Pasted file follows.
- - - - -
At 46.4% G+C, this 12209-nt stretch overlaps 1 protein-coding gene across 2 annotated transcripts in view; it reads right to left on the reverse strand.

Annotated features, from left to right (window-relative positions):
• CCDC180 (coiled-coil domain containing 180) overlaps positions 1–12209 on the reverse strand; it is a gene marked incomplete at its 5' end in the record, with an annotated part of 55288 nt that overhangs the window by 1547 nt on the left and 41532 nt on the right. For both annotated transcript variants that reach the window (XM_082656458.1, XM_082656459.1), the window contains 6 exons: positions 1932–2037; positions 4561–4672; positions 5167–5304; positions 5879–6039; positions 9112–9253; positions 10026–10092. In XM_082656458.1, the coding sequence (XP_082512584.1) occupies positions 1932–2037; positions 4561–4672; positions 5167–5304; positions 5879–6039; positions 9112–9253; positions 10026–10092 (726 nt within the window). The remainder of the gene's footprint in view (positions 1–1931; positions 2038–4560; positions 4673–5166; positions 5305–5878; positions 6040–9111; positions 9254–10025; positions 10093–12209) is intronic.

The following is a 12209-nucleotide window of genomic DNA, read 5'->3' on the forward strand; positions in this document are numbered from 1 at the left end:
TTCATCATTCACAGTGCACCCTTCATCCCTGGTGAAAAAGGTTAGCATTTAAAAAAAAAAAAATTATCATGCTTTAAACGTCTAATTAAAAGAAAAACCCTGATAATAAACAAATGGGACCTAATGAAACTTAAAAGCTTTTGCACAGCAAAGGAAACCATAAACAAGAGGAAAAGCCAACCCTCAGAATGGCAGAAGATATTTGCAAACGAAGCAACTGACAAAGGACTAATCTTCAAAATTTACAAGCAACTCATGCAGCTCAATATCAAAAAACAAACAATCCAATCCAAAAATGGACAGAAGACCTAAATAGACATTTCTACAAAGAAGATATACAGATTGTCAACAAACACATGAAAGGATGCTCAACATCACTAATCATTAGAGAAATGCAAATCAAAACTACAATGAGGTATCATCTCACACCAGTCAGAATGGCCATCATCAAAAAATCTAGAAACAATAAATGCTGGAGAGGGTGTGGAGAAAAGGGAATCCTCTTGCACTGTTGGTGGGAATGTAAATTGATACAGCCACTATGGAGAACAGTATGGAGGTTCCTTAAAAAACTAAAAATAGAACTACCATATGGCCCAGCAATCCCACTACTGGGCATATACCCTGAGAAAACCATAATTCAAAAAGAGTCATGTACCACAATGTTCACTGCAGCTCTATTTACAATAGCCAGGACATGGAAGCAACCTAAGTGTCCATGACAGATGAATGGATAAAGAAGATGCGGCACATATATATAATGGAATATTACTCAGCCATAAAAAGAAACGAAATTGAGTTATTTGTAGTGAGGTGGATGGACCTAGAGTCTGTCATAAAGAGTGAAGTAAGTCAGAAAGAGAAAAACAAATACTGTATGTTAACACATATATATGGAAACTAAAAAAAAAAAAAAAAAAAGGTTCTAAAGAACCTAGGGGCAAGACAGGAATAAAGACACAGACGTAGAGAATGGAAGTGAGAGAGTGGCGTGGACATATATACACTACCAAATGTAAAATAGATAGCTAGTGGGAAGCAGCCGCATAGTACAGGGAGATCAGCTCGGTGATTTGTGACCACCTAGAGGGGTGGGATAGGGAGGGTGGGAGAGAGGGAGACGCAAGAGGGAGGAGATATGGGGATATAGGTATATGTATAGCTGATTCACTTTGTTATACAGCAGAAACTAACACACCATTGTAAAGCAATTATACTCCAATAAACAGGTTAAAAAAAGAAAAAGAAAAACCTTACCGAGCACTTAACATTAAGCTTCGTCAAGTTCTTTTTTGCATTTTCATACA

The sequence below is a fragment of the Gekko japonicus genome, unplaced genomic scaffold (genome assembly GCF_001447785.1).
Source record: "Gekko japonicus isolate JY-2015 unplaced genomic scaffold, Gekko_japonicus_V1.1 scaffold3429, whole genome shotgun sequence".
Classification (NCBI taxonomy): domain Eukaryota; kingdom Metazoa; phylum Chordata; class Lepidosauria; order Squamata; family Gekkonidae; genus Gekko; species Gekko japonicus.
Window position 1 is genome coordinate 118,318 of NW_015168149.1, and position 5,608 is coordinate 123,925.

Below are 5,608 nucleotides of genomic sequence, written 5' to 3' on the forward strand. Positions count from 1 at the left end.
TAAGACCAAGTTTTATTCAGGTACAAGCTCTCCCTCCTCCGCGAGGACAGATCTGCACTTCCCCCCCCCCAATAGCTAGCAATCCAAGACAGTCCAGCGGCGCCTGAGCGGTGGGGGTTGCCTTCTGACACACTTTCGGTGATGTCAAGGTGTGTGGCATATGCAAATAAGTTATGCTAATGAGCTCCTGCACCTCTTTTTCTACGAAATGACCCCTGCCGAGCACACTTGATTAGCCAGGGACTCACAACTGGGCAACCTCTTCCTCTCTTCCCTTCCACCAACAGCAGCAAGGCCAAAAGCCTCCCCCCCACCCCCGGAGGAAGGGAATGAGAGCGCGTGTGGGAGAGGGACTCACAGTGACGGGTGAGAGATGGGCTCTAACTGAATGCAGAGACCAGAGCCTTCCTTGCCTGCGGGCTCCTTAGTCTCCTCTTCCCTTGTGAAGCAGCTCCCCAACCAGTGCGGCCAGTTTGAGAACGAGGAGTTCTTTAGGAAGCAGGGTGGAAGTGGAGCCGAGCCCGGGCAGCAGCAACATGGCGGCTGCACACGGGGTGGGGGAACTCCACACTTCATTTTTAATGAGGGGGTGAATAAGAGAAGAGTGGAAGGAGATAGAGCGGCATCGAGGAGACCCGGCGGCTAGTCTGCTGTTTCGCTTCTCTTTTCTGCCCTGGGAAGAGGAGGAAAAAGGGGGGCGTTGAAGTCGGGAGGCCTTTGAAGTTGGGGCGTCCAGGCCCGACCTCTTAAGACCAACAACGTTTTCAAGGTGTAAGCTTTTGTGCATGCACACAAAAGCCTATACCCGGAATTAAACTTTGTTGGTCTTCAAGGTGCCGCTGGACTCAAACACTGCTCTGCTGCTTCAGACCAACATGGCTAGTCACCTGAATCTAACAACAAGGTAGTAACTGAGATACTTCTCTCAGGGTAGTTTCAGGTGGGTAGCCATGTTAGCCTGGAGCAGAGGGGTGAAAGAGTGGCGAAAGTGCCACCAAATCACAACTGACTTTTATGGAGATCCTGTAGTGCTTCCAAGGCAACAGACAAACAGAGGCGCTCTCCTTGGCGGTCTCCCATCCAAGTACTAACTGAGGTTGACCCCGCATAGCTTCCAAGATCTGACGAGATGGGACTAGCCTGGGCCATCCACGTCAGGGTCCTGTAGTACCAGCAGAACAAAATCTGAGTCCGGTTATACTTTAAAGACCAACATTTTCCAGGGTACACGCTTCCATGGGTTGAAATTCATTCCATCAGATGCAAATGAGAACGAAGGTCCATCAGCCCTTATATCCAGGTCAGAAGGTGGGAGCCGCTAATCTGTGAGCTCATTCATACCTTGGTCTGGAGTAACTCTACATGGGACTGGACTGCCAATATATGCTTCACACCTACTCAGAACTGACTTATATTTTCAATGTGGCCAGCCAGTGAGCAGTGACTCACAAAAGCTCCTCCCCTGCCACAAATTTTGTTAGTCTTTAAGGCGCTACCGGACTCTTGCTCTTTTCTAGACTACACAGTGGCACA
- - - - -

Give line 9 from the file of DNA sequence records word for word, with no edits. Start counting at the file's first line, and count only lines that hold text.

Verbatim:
Window position 1 is genome coordinate 118,318 of NW_015168149.1, and position 5,608 is coordinate 123,925.